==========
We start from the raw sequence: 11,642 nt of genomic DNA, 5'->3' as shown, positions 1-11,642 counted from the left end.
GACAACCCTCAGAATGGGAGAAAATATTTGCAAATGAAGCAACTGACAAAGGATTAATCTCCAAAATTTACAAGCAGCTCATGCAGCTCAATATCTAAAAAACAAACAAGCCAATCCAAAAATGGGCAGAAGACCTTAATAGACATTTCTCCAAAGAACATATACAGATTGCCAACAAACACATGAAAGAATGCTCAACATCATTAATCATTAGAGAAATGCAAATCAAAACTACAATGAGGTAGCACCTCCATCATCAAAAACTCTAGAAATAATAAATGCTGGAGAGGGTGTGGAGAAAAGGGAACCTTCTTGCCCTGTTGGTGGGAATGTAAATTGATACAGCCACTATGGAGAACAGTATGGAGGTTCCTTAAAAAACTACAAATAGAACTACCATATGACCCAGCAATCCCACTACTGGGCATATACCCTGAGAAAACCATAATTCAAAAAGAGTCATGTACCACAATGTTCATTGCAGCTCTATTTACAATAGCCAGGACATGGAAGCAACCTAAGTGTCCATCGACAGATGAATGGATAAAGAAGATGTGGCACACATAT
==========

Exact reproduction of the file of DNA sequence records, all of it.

We start from the raw sequence: 11,642 nt of genomic DNA, 5'->3' as shown, positions 1-11,642 counted from the left end.
GACAACCCTCAGAATGGGAGAAAATATTTGCAAATGAAGCAACTGACAAAGGATTAATCTCCAAAATTTACAAGCAGCTCATGCAGCTCAATATCTAAAAAACAAACAAGCCAATCCAAAAATGGGCAGAAGACCTTAATAGACATTTCTCCAAAGAACATATACAGATTGCCAACAAACACATGAAAGAATGCTCAACATCATTAATCATTAGAGAAATGCAAATCAAAACTACAATGAGGTAGCACCTCCATCATCAAAAACTCTAGAAATAATAAATGCTGGAGAGGGTGTGGAGAAAAGGGAACCTTCTTGCCCTGTTGGTGGGAATGTAAATTGATACAGCCACTATGGAGAACAGTATGGAGGTTCCTTAAAAAACTACAAATAGAACTACCATATGACCCAGCAATCCCACTACTGGGCATATACCCTGAGAAAACCATAATTCAAAAAGAGTCATGTACCACAATGTTCATTGCAGCTCTATTTACAATAGCCAGGACATGGAAGCAACCTAAGTGTCCATCGACAGATGAATGGATAAAGAAGATGTGGCACACATAT